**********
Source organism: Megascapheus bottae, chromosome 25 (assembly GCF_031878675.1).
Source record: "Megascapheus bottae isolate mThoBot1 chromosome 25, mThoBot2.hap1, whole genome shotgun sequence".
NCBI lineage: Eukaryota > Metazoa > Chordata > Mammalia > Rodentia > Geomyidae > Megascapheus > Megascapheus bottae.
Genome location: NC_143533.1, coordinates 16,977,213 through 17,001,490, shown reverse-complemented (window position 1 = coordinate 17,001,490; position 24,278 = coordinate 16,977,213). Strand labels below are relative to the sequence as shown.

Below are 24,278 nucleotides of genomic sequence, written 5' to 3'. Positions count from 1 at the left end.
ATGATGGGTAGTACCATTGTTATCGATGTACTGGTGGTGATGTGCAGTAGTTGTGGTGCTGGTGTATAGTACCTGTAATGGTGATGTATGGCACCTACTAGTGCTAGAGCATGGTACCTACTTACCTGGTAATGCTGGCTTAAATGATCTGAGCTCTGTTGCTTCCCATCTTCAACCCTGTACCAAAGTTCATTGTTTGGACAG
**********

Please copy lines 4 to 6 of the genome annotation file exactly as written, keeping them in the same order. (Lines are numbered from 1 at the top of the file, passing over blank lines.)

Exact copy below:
Genome location: NC_143533.1, coordinates 16,977,213 through 17,001,490, shown reverse-complemented (window position 1 = coordinate 17,001,490; position 24,278 = coordinate 16,977,213). Strand labels below are relative to the sequence as shown.

Below are 24,278 nucleotides of genomic sequence, written 5' to 3'. Positions count from 1 at the left end.
ATGATGGGTAGTACCATTGTTATCGATGTACTGGTGGTGATGTGCAGTAGTTGTGGTGCTGGTGTATAGTACCTGTAATGGTGATGTATGGCACCTACTAGTGCTAGAGCATGGTACCTACTTACCTGGTAATGCTGGCTTAAATGATCTGAGCTCTGTTGCTTCCCATCTTCAACCCTGTACCAAAGTTCATTGTTTGGACAG